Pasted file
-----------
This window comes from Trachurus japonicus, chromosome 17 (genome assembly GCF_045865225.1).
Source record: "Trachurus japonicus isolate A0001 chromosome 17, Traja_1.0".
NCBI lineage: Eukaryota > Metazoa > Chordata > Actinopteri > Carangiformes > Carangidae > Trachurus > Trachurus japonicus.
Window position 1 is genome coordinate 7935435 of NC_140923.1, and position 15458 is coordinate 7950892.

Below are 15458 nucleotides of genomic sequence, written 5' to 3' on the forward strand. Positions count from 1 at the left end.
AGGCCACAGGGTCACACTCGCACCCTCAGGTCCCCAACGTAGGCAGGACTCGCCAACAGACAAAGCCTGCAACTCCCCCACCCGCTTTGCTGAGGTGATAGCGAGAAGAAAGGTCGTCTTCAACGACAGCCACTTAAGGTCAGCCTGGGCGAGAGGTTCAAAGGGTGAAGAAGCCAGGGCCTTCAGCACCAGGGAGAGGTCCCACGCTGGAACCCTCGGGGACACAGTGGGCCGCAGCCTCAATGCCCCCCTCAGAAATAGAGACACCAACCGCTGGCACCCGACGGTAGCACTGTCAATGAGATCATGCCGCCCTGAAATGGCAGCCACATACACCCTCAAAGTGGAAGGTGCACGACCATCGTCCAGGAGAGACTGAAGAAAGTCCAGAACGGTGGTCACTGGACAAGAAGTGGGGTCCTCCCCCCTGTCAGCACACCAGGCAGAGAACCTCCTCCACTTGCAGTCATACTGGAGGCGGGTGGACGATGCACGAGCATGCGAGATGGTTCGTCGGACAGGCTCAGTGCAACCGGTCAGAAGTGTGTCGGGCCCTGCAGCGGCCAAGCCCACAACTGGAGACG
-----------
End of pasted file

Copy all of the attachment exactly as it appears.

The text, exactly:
This window comes from Trachurus japonicus, chromosome 17 (genome assembly GCF_045865225.1).
Source record: "Trachurus japonicus isolate A0001 chromosome 17, Traja_1.0".
NCBI lineage: Eukaryota > Metazoa > Chordata > Actinopteri > Carangiformes > Carangidae > Trachurus > Trachurus japonicus.
Window position 1 is genome coordinate 7935435 of NC_140923.1, and position 15458 is coordinate 7950892.

Below are 15458 nucleotides of genomic sequence, written 5' to 3' on the forward strand. Positions count from 1 at the left end.
AGGCCACAGGGTCACACTCGCACCCTCAGGTCCCCAACGTAGGCAGGACTCGCCAACAGACAAAGCCTGCAACTCCCCCACCCGCTTTGCTGAGGTGATAGCGAGAAGAAAGGTCGTCTTCAACGACAGCCACTTAAGGTCAGCCTGGGCGAGAGGTTCAAAGGGTGAAGAAGCCAGGGCCTTCAGCACCAGGGAGAGGTCCCACGCTGGAACCCTCGGGGACACAGTGGGCCGCAGCCTCAATGCCCCCCTCAGAAATAGAGACACCAACCGCTGGCACCCGACGGTAGCACTGTCAATGAGATCATGCCGCCCTGAAATGGCAGCCACATACACCCTCAAAGTGGAAGGTGCACGACCATCGTCCAGGAGAGACTGAAGAAAGTCCAGAACGGTGGTCACTGGACAAGAAGTGGGGTCCTCCCCCCTGTCAGCACACCAGGCAGAGAACCTCCTCCACTTGCAGTCATACTGGAGGCGGGTGGACGATGCACGAGCATGCGAGATGGTTCGTCGGACAGGCTCAGTGCAACCGGTCAGAAGTGTGTCGGGCCCTGCAGCGGCCAAGCCCACAACTGGAGACG